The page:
Your motivational levels are also affected by character traits such as impulsiveness and time (delay). If you’re more of an impulsive person, then you will prefer instant gratification as opposed to delayed. This means that you’ll naturally favour temptations — instant pleasures that are non-relevant to your freelance project — over benefits which have to be earned.
Impulsiveness is purely dependent on the type of person that you are, meaning it’s something that you have to address within yourself. If you’re someone who has a tendency to become easily distracted by instantaneous mood fixes, then you are more likely to misuse time and, as a result, miss deadlines.
The variable ‘delay’ also refers to the length of time you’ve been allocated for the project. If you’ve already lacked motivation from the other variables, expectancy, value and impulsiveness, then it is likely you’ll have spent the majority of your work time shelving the project.
The delay variable serves as the last stint — the final stimulus of which influences you to get as much of your work done as possible, before time is up. This frantic rush that is typical of workers has been supported by Lord, Diefenforff, Schmidt and Hall, who similarly found that “the perceived utility of a given activity increases exponentially as the deadline nears.”
Your freelancing successes are dependent on how much procrastinating you’ve done throughout your intended work time and if you’ve enough time left to pull it out of the bag.
The forces behind procrastination are, of course, subject to change. They’re influenced by a task’s level of difficulty, potential reward, or the contextual distractions that are relevant at the time. This means there are ways in which you can personally decrease your procrastinating stints. By influencing the variables involved, you can blast through future projects without hardship.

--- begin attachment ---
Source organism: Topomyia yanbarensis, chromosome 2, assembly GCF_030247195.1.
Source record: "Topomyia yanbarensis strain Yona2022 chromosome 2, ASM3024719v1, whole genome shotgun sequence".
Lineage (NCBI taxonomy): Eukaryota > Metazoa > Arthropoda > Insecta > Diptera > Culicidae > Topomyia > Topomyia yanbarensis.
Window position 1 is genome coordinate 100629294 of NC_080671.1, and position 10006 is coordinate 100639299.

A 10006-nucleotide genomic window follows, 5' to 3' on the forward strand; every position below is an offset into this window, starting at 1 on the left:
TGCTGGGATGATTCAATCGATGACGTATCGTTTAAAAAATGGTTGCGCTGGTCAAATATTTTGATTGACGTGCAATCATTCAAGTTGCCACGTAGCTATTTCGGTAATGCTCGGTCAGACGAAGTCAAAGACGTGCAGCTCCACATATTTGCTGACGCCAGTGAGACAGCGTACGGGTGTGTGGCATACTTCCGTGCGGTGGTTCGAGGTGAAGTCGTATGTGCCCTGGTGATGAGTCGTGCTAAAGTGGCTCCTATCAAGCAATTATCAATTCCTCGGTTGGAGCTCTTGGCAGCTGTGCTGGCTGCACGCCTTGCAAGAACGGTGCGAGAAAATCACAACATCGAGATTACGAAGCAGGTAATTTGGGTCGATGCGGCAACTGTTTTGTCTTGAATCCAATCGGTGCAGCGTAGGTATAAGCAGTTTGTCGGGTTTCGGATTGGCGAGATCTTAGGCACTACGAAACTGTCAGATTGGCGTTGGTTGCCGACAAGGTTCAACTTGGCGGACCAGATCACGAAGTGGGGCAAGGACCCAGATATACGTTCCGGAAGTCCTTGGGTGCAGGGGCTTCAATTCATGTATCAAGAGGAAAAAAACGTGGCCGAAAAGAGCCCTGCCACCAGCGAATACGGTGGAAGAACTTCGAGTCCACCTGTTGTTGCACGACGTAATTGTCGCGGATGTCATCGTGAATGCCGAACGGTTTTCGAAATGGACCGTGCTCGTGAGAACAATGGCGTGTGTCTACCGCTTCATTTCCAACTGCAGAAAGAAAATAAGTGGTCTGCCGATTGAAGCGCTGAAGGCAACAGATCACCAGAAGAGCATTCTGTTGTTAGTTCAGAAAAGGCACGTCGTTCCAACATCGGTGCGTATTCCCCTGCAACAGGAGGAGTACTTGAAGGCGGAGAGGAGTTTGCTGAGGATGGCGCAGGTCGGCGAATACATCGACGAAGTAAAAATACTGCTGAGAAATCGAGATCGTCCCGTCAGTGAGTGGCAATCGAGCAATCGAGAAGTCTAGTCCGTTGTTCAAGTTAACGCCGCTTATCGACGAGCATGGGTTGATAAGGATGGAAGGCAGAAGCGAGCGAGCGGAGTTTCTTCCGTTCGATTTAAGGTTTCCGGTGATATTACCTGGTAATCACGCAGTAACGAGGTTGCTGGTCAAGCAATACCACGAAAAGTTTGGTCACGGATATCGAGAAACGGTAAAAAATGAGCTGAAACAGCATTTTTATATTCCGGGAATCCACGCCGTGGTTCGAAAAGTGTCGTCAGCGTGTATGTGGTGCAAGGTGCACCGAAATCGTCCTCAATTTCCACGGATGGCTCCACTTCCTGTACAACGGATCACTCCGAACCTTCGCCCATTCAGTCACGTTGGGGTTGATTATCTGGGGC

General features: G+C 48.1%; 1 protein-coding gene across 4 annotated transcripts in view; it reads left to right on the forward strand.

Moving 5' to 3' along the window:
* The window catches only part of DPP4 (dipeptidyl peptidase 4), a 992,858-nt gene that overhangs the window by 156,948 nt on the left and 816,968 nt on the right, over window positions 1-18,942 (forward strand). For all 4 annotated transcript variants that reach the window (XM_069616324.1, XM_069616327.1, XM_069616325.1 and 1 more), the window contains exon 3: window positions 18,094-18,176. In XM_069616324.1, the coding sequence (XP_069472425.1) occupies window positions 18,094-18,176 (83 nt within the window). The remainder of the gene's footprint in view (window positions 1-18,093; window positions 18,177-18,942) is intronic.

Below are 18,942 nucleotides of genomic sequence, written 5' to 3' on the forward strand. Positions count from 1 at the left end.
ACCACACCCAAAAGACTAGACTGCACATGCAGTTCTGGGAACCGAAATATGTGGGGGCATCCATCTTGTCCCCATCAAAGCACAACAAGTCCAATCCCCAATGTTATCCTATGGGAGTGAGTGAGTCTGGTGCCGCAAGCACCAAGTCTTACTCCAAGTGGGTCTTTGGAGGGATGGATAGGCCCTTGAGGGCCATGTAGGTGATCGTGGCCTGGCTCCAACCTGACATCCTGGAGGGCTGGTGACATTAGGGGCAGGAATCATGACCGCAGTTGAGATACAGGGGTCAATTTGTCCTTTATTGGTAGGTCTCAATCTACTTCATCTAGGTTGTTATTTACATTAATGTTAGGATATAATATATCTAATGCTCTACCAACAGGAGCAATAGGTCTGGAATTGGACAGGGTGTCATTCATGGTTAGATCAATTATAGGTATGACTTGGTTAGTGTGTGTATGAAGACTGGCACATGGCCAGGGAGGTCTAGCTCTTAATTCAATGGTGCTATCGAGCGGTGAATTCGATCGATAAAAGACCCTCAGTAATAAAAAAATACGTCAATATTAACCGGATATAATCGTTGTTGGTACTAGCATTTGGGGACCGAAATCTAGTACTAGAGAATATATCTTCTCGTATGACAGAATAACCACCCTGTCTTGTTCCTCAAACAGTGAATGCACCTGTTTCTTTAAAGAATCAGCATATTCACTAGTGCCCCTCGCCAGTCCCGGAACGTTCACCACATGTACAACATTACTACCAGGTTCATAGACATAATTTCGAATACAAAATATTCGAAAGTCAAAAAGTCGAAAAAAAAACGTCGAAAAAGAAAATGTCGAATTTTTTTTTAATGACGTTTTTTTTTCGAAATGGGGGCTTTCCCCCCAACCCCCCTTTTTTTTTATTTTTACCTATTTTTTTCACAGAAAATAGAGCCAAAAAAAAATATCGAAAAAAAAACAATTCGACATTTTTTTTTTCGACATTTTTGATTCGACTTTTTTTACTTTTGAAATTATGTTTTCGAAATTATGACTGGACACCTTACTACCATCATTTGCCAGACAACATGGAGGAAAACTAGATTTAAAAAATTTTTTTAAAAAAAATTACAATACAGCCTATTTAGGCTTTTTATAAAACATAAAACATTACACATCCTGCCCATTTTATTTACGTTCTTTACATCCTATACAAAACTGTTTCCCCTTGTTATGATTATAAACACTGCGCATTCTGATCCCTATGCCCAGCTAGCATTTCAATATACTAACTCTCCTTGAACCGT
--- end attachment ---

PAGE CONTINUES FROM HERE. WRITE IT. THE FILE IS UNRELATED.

Ways to Control The Variables That Influence Procrastination
- Only agree to projects that are genuinely enjoyable, and which you’re definitely capable of completing. According to TMT we are only most likely to pursue goals or tasks that are enjoyable and that we are likely to attain.
- Be resilient to temptation, or maybe retreat from remote-working altogether if you’re not a work-focused person. Alternatively, you can also choose to remove temptations from within your vicinity, and reward yourself only after you’ve succeeded in your working venture — although this sounds easier than it is. Freelancing isn’t suited to everyone, and if you are someone who tends to become easily distracted, then perhaps it is best to recognise this and admit defeat. As ongoing procrastination is a losing battle — it’s not productive, sustainable or enjoyable either.
- Set yourself personal, strict deadlines that conclude before your official deadline, and stick to them! Possessing good time management skills — a desirable attribute for freelancers — will prevent you from leaving projects until the last minute and also from dragging tasks out for longer than necessary.
- Reward yourself generously! If the incentive behind the project isn’t desirable enough, then this can dwindle your motivation and dissuade you from putting in a good graft.
Do you find it difficult to remain focused as a freelancer? Comment below with your own experiences, and let us know what you think of Steel’s Temporal Motivation Theory.